Dessen’s fully developed characterizations of charismatic teens are sure to attract readers.
Sarah Dessen has a perfect ear for the details of a teenager’s [life].
In Sarah’s Words
Of all the books I’ve written, I have to say that Someone Like You has the biggest legion of fans. Even my cousins Rachel and Anna, who are usually my very first readers of any book I write, will often tell me that while the new book is good, Someone Like You was better. At the time it was published, I wasn’t so sure. The editing process for Someone Like You was really long and arduous, mostly due to the fact that I always have way more than I need and tend to repeat myself a lot. (Thank goodness I have been blessed with exceptionally good, and patient, editors.) Plus there was a little bit of pressure since That Summer had been well-received. In fact, the worst review I’ve ever received was for Someone Like You, in the campus newspaper of the university where I teach. That was a good day, walking into my classes after everyone had already seen this horrible review, where I was awarded zero of five stars. Gulp. It didn’t matter that I’d gotten a decent review in the New York Times book section that same week: I carried around that bad Daily Tar Heel review for weeks, until one of my friends got sick of me looking at it and flushed it down the toilet. (I tend to be a bit of a glutton for punishment.) So the beginning was a bit bumpy, but I’ve been so pleased with how people continue to respond to Halley and Scarlett’s story. I think one of the reasons is that often in high school, as you’re breaking away from your parents a bit, your friends become your family, and you depend on them so much to get you through. Plus a lot of people can relate to falling in love with a boy who seems like everything you want, only to find out the one thing you really need he can’t give. Someone Like You is also special to me because it’s dedicated to my best friend from high school, Bianca, who was there firsthand for all the real truths of us trying to survive high school, and knows even the stories I don’t tell.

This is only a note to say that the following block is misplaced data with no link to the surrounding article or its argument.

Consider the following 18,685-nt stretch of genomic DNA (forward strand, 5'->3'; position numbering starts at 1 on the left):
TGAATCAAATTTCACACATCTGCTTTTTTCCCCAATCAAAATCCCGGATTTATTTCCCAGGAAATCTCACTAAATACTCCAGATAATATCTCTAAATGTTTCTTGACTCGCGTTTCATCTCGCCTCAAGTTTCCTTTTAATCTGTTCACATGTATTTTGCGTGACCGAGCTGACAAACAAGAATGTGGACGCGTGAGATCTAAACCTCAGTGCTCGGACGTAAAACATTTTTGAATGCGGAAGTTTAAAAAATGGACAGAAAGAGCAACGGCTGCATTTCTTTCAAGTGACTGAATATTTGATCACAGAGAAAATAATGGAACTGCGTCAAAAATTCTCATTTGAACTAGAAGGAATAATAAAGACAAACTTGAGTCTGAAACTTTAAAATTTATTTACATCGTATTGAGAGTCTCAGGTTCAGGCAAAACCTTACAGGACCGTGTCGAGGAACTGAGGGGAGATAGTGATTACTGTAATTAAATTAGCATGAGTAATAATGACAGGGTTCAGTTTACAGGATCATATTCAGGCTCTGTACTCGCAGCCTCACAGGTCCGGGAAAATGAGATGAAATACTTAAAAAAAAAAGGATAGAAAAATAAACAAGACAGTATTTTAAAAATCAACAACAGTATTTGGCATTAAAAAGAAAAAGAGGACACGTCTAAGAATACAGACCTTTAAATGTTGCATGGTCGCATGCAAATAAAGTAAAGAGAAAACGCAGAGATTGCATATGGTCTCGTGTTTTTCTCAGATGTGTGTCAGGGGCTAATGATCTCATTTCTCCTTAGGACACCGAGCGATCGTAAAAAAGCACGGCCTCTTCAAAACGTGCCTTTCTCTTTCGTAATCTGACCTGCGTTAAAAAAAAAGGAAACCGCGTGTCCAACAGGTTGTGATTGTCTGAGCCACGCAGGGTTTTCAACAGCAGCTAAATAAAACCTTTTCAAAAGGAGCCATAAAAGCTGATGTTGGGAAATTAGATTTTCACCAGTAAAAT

Halley and Scarlett have been best friends for years, sharing secrets, clothes, and crushes. People know Scarlett as the popular, flamboyant one; Halley’s just her quiet sidekick. Then, at the beginning of their junior year, the balance shifts. First, Scarlett’s boyfriend Michael is killed in a freak accident; soon afterward, she learns that she is carrying his baby. For the first time, Scarlett really needs Halley. Their friendship may bend under the weight, but it’ll never break–because a true friendship is a promise you keep forever. Sarah Dessen’s poignant, funny voice has earned her raves and legions of teenaged fans.